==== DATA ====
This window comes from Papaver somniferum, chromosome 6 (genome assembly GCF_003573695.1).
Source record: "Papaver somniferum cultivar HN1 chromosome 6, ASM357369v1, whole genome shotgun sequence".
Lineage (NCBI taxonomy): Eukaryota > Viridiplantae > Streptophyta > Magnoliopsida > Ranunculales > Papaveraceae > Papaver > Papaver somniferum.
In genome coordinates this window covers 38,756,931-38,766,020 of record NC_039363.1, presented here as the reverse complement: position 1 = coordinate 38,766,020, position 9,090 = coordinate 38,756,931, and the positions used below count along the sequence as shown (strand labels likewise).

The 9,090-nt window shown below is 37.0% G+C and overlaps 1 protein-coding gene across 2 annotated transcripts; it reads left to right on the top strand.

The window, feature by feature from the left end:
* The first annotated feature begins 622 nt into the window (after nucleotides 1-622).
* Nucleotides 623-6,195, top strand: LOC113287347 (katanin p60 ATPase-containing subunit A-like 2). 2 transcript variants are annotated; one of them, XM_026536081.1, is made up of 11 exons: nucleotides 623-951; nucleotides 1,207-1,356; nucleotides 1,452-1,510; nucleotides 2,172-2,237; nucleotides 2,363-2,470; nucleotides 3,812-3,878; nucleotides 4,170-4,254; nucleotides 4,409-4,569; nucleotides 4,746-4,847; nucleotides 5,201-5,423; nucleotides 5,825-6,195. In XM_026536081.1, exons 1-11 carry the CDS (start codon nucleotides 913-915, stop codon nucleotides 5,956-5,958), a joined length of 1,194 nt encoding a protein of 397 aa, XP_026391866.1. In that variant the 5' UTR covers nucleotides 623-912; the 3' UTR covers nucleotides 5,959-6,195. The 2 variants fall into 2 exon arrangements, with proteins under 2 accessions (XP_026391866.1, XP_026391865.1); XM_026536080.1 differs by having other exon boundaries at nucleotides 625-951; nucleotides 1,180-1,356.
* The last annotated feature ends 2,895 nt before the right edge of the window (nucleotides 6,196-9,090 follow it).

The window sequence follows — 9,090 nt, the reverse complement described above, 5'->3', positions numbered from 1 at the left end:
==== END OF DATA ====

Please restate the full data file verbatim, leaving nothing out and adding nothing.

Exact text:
This window comes from Papaver somniferum, chromosome 6 (genome assembly GCF_003573695.1).
Source record: "Papaver somniferum cultivar HN1 chromosome 6, ASM357369v1, whole genome shotgun sequence".
Lineage (NCBI taxonomy): Eukaryota > Viridiplantae > Streptophyta > Magnoliopsida > Ranunculales > Papaveraceae > Papaver > Papaver somniferum.
In genome coordinates this window covers 38,756,931-38,766,020 of record NC_039363.1, presented here as the reverse complement: position 1 = coordinate 38,766,020, position 9,090 = coordinate 38,756,931, and the positions used below count along the sequence as shown (strand labels likewise).

The 9,090-nt window shown below is 37.0% G+C and overlaps 1 protein-coding gene across 2 annotated transcripts; it reads left to right on the top strand.

The window, feature by feature from the left end:
* The first annotated feature begins 622 nt into the window (after nucleotides 1-622).
* Nucleotides 623-6,195, top strand: LOC113287347 (katanin p60 ATPase-containing subunit A-like 2). 2 transcript variants are annotated; one of them, XM_026536081.1, is made up of 11 exons: nucleotides 623-951; nucleotides 1,207-1,356; nucleotides 1,452-1,510; nucleotides 2,172-2,237; nucleotides 2,363-2,470; nucleotides 3,812-3,878; nucleotides 4,170-4,254; nucleotides 4,409-4,569; nucleotides 4,746-4,847; nucleotides 5,201-5,423; nucleotides 5,825-6,195. In XM_026536081.1, exons 1-11 carry the CDS (start codon nucleotides 913-915, stop codon nucleotides 5,956-5,958), a joined length of 1,194 nt encoding a protein of 397 aa, XP_026391866.1. In that variant the 5' UTR covers nucleotides 623-912; the 3' UTR covers nucleotides 5,959-6,195. The 2 variants fall into 2 exon arrangements, with proteins under 2 accessions (XP_026391866.1, XP_026391865.1); XM_026536080.1 differs by having other exon boundaries at nucleotides 625-951; nucleotides 1,180-1,356.
* The last annotated feature ends 2,895 nt before the right edge of the window (nucleotides 6,196-9,090 follow it).

The window sequence follows — 9,090 nt, the reverse complement described above, 5'->3', positions numbered from 1 at the left end: